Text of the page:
Lesson #8 – For all Members

Writing a Complaint – Prayer for Relief

Now comes the exciting part of writing a complaint: requesting damages!

Alleging all those painful facts in the Statement of the Case section and then applying the controlling law of your case to the facts and pleading just the essential fact elements of your Causes of Action is hard work, but now we can simply “pray” for relief in the PRAYER FOR RELIEF section, and then finalize our complaints by “verifying” and signing them, and packaging them up for filing and service of process (which we will touch on in this lesson, and on which we will devote future lessons to fully cover these important tasks).

Some research is necessary to determine damage limits in your area and, regardless of limitations in state or federal law, case law research will eventually be necessary to determine how courts and juries in your state have decided causes of action like yours. However, this research is typically done just prior to trial, and many complaints will simply make a generic request for the jury remedies available to the plaintiff, such as compensatory and punitive damages, or “monetary damages in an amount according to proof.” Some complaints request remedies by a judge, such as declaratory judgment or injunction. And some complaints request remedies by both a jury and a judge.

According to Nolo’s Plain-English Law Dictionary: “The plaintiff usually makes a “special prayer” for specific relief (for example, a monetary amount to recover from an injury), and then follows with an unspecific “general prayer” to recover any additional amount not specified that a court decides is appropriate.”

My complaint prays for actual damages and other damages based upon a portion of damages accruing in my family’s “MASTER CIVIL COMPLAINT.”

See the PRAYER FOR RELIEF section on page 5 of my complaint here.

A summary of the overall damages my family has suffered over the past 10 years is included in this complaint, as endnote i starting on page 6.

A whole series of lessons will be written in the future on the various types of damages and how to request them. For now, though, you can relax knowing that the way you explain to the court what you want in your first complaint is probably just fine.

Following the PRAYER FOR RELIEF section, you can verify your complaint if you wish “under penalty of perjury,” which tells the court that you are willing to swear to the truth of your allegations. I always include a VERIFICATION section. I believe that signing a complaint under oath carries a lot of weight. I could go on and on, however, describing my ex-wife’s and her attorney’s numerous perjuries in their verified court documents in her divorce, which were knowingly ignored by the family courts.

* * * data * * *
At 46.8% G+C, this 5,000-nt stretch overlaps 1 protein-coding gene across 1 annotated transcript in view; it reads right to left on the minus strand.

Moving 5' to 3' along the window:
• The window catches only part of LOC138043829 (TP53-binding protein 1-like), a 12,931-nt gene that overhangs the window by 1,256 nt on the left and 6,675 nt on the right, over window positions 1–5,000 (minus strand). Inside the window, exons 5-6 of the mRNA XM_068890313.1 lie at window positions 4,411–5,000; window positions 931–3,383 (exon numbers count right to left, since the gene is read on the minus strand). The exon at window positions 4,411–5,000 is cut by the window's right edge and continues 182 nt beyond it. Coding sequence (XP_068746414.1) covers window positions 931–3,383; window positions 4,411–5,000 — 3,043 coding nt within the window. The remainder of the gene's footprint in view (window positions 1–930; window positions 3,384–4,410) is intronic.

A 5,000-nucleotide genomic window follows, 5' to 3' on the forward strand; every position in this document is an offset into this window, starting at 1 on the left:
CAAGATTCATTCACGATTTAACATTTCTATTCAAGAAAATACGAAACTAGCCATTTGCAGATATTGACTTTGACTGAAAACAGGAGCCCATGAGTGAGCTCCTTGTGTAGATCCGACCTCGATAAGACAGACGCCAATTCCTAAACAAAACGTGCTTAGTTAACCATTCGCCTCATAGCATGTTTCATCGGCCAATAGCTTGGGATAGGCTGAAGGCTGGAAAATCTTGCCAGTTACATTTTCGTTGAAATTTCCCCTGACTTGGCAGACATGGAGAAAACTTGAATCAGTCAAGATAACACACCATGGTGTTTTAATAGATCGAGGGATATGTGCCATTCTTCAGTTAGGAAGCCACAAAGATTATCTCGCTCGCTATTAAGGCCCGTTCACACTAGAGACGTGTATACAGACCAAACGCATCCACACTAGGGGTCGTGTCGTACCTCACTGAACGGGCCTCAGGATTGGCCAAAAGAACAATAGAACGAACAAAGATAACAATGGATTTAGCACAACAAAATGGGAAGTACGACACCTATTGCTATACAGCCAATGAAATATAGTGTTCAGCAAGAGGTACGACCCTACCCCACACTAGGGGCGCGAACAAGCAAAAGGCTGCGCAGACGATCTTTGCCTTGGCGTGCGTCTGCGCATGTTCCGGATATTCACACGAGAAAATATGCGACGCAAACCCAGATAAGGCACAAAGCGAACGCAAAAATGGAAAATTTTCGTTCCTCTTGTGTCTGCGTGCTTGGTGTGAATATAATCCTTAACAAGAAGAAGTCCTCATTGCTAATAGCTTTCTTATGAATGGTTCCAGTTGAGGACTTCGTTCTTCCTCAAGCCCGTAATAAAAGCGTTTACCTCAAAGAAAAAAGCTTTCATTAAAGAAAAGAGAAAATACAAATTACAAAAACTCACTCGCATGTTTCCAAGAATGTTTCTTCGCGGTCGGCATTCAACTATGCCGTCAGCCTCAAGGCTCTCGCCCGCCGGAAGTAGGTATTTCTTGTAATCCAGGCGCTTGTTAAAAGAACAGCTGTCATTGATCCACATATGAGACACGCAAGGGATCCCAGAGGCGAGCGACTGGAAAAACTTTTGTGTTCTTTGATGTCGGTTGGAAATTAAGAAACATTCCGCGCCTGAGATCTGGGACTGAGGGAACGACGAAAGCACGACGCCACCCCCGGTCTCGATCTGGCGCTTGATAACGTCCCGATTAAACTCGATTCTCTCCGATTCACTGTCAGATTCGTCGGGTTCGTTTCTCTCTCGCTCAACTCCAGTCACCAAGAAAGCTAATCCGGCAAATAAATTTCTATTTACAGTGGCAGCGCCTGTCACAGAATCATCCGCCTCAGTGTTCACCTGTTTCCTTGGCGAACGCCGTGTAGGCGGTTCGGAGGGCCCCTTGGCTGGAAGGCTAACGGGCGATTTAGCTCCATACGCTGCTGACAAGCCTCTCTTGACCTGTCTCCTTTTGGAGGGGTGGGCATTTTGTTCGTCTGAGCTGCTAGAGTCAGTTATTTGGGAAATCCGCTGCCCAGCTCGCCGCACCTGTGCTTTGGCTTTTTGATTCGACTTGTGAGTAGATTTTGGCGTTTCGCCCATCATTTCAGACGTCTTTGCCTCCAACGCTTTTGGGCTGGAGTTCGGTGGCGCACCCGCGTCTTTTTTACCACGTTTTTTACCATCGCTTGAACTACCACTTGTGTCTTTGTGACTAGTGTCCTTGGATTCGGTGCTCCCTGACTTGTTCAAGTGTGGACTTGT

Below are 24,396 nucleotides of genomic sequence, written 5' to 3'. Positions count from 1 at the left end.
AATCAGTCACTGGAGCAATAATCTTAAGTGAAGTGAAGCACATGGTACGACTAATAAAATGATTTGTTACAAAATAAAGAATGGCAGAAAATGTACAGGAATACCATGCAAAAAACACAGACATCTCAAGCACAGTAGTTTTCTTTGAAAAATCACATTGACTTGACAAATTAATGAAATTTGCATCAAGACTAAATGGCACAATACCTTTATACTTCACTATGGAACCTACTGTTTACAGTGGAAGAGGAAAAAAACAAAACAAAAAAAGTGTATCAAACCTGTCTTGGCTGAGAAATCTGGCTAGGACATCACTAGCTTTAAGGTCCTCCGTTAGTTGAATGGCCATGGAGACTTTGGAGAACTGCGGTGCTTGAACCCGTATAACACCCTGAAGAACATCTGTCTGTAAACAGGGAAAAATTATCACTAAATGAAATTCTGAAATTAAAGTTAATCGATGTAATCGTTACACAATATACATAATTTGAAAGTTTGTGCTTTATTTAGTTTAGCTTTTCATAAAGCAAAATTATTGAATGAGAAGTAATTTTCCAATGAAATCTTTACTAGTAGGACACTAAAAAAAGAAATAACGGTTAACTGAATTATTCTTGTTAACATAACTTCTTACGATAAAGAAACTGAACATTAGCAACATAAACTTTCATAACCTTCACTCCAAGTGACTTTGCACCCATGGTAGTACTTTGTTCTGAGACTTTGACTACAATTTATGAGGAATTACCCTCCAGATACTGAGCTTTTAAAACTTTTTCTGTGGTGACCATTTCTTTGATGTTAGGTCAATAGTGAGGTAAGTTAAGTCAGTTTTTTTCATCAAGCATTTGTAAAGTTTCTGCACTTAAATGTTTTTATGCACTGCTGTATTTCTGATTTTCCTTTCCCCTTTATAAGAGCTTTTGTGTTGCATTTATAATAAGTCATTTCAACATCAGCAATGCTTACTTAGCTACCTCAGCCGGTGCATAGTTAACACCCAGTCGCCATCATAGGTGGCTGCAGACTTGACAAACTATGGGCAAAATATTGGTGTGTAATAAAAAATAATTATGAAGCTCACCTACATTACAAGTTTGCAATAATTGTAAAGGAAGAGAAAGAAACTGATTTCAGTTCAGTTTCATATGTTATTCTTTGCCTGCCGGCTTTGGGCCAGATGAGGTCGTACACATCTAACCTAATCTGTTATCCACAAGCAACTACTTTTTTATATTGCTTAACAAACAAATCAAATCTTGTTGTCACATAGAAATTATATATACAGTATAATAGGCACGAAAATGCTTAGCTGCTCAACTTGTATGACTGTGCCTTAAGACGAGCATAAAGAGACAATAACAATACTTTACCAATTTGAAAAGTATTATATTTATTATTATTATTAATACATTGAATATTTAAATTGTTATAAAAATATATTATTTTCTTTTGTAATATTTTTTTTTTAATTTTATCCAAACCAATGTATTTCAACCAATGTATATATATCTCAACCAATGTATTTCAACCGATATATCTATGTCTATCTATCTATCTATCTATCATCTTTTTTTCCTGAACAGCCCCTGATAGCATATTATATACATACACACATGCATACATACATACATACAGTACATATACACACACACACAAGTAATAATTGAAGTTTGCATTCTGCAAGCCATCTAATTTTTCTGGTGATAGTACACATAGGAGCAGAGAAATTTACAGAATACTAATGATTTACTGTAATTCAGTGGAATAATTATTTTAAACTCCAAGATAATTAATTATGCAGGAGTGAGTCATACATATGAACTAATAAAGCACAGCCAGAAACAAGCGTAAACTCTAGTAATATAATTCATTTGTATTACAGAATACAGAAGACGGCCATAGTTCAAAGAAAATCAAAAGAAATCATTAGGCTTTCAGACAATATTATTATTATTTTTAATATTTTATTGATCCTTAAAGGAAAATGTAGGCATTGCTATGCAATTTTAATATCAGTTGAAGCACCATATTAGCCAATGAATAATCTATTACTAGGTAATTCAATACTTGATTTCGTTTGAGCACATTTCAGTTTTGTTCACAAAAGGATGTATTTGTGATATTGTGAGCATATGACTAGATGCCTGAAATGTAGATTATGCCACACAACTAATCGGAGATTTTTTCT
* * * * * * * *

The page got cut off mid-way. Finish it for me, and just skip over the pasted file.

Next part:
Check the rules in your state regarding signing your court documents. Minnesota requires printed name, address, and telephone number under the plaintiff’s signature.

Next, read the rules of civil procedure (in your Controlling Law file) regarding filing and service of process.

In Minnesota, plaintiffs can serve their complaints by mail with a form called a “Notice and Acknowledgment of Receipt of Complaint and Summons.” If the defendant refuses to acknowledge receipt, we can “move” the court to order the defendant to pay for formal service of process by the Sheriff or an independent process server.

Then, go online and see if your state has instructions for filing and download whatever forms you may need to submit with the complaint. If you are indigent and cannot afford the filing fee, download an application for “in forma pauperis” status, fill it out, and submit it with your complaint. And finally, file your complaint at the clerk’s office in your courthouse.

You’re done! – at least with the complaint. Great job!

A future Lesson Series will teach you how to do “discovery.”